I thought of Isaac as I watched Richard Branson onboard Virgin Galactic, flying to the edge of space on July 11, 2021. Only a few days later, I thought of Isaac again when Jeff Bezos boarded his own Blue Origin NS-16 to make his own flight. Certainly, both men had to be dreamers to have imagined the ventures that lead them to achieve the first steps of their dream.
That gift alone was quite impressive, but Bezos was not finished. During the Blue Origin's post flight press conference, Bezos had another surprise--the creation of the "Courage and Civility Award." Bezos is certainly excited about the role space travel has for future generations, ideas that include moving industries that are currently harming our planet with pollutants to the moon, as one example. But he also recognizes that problems on earth need to be addressed. He told the CNN interviewer, "We have to do both...we have lots of problems here and now on Earth, and we need to work on those. We always need to look to the future. ...We have to do both."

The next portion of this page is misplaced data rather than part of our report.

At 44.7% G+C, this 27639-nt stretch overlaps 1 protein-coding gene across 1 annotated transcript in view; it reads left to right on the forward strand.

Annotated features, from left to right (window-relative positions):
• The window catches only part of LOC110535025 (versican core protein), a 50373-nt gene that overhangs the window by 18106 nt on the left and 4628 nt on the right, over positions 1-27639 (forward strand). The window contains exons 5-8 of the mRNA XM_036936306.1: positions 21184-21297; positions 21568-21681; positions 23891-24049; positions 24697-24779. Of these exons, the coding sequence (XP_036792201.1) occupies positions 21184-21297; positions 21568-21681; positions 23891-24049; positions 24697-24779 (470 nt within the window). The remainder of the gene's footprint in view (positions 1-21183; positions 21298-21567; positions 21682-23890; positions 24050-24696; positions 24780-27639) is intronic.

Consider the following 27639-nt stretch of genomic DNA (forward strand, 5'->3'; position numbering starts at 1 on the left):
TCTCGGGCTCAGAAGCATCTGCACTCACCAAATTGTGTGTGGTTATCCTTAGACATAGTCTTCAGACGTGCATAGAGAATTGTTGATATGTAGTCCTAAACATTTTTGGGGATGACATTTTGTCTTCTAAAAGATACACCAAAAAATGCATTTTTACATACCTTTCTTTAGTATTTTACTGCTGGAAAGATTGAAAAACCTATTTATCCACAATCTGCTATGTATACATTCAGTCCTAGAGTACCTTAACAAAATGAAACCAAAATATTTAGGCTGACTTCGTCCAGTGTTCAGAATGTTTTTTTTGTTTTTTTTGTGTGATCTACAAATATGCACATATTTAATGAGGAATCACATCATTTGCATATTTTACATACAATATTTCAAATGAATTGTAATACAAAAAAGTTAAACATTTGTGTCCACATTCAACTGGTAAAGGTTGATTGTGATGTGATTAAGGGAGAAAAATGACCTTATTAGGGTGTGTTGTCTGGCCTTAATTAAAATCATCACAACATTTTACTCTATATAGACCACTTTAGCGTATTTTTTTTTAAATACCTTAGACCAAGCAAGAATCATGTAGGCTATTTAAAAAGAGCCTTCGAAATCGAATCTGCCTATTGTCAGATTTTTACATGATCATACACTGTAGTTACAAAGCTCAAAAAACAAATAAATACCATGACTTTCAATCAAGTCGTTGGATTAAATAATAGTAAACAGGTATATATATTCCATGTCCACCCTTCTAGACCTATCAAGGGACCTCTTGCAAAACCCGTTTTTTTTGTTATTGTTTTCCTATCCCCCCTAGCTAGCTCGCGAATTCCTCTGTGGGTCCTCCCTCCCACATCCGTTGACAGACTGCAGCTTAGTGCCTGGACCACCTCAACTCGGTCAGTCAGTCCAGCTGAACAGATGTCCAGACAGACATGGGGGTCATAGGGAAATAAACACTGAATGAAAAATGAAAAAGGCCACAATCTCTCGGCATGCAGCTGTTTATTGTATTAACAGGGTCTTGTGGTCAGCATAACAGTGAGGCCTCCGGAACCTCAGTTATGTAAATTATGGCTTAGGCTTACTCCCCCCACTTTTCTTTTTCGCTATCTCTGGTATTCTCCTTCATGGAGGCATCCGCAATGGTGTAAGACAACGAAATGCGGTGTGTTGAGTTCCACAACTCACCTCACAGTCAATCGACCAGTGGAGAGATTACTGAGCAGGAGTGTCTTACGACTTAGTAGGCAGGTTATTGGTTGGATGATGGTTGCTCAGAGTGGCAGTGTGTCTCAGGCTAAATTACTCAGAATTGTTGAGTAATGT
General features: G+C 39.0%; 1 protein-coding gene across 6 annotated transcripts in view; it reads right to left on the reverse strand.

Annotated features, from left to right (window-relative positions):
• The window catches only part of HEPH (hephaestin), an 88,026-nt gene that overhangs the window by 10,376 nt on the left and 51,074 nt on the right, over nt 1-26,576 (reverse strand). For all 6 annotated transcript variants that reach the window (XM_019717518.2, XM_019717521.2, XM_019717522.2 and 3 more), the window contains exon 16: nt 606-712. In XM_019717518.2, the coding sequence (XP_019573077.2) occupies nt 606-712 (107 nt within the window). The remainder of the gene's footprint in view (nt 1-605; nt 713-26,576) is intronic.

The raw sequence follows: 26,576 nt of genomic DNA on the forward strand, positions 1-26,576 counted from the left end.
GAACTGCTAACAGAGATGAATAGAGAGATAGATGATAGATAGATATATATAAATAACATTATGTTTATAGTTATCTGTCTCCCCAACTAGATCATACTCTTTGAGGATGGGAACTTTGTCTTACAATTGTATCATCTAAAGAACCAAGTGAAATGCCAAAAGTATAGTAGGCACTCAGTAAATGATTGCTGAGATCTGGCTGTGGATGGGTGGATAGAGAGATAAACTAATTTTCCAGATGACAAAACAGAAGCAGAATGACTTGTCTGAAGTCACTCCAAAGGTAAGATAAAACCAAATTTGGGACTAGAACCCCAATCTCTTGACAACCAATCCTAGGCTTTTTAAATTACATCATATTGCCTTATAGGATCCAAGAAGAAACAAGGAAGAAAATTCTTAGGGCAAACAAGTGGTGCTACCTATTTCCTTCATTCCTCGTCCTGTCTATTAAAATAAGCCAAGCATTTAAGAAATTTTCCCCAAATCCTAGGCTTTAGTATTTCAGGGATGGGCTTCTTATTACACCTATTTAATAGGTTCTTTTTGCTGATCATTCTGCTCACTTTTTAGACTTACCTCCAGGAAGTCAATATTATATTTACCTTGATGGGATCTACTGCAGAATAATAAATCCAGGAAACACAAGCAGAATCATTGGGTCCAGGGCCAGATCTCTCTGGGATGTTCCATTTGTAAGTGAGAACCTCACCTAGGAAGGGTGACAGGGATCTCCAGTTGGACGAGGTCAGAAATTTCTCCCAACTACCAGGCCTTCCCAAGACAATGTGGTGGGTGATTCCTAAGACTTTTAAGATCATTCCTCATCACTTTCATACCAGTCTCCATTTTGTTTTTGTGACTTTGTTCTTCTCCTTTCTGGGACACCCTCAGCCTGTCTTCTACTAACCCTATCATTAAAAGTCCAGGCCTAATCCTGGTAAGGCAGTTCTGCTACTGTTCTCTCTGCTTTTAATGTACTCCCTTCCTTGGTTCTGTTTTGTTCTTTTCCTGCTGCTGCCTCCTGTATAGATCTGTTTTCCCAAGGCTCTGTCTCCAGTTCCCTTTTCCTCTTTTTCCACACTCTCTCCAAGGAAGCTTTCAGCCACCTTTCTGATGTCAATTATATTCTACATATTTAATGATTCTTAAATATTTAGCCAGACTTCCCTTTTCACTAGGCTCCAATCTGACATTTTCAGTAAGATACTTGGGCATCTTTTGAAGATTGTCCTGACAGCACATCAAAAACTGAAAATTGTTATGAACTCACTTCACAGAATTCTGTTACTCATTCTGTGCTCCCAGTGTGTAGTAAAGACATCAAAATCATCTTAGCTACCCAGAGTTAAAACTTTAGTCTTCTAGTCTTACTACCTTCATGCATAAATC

The present short flights that Branson and Bezos have achieved seem more like billionaires' amusement rides, but Bezos sees their purpose differently. He believes the opportunity for people to actually "see with your own eyes how fragile it [our planet] really is" will change their perspective on the urgency to protect and save our planet.
That is why he is not only using space travel to allow those with the wealth to by a ticket to see our precious planet differently in hopes they will return from their flights inspired to use their wealth to help solve the Earth's urgent problems. He is also setting an example through the "Courage and Civility Award," and while he had the world's attention right after the flight, he introduced the first two recipients of that award, giving two men $100 million dollars to make charitable donations of their own choices.
Isaac Werner received no awards, that I am aware of, but he too served his communities, especially active in his roles in educating farmers. Perhaps in his small way he met the criteria Bezos set for the recipients of his "Courage and Civility" award, as "leaders who aim high, pursue solutions with courage and always do so with civility."